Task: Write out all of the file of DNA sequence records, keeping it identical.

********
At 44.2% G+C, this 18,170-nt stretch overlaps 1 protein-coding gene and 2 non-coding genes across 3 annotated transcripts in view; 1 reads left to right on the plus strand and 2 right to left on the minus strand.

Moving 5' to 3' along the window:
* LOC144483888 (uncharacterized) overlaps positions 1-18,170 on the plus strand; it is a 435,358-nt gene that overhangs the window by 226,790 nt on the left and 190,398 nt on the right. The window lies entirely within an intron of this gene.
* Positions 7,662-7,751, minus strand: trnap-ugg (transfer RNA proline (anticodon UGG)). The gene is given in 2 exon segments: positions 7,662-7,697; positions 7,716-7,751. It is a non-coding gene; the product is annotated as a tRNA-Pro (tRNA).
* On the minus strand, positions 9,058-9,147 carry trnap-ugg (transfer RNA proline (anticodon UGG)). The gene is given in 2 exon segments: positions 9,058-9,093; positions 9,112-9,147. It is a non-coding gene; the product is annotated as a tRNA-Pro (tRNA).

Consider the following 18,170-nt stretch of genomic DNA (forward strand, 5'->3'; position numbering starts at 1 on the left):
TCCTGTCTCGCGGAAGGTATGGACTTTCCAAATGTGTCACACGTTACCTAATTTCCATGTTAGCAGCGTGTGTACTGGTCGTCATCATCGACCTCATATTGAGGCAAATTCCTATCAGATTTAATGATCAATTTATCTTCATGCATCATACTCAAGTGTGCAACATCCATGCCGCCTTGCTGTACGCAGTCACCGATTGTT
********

At 44.2% G+C, this 18,170-nt stretch overlaps 1 protein-coding gene and 2 non-coding genes across 3 annotated transcripts in view; 1 reads left to right on the plus strand and 2 right to left on the minus strand.

Moving 5' to 3' along the window:
* LOC144483888 (uncharacterized) overlaps positions 1-18,170 on the plus strand; it is a 435,358-nt gene that overhangs the window by 226,790 nt on the left and 190,398 nt on the right. The window lies entirely within an intron of this gene.
* Positions 7,662-7,751, minus strand: trnap-ugg (transfer RNA proline (anticodon UGG)). The gene is given in 2 exon segments: positions 7,662-7,697; positions 7,716-7,751. It is a non-coding gene; the product is annotated as a tRNA-Pro (tRNA).
* On the minus strand, positions 9,058-9,147 carry trnap-ugg (transfer RNA proline (anticodon UGG)). The gene is given in 2 exon segments: positions 9,058-9,093; positions 9,112-9,147. It is a non-coding gene; the product is annotated as a tRNA-Pro (tRNA).

Consider the following 18,170-nt stretch of genomic DNA (forward strand, 5'->3'; position numbering starts at 1 on the left):
TCCTGTCTCGCGGAAGGTATGGACTTTCCAAATGTGTCACACGTTACCTAATTTCCATGTTAGCAGCGTGTGTACTGGTCGTCATCATCGACCTCATATTGAGGCAAATTCCTATCAGATTTAATGATCAATTTATCTTCATGCATCATACTCAAGTGTGCAACATCCATGCCGCCTTGCTGTACGCAGTCACCGATTGTT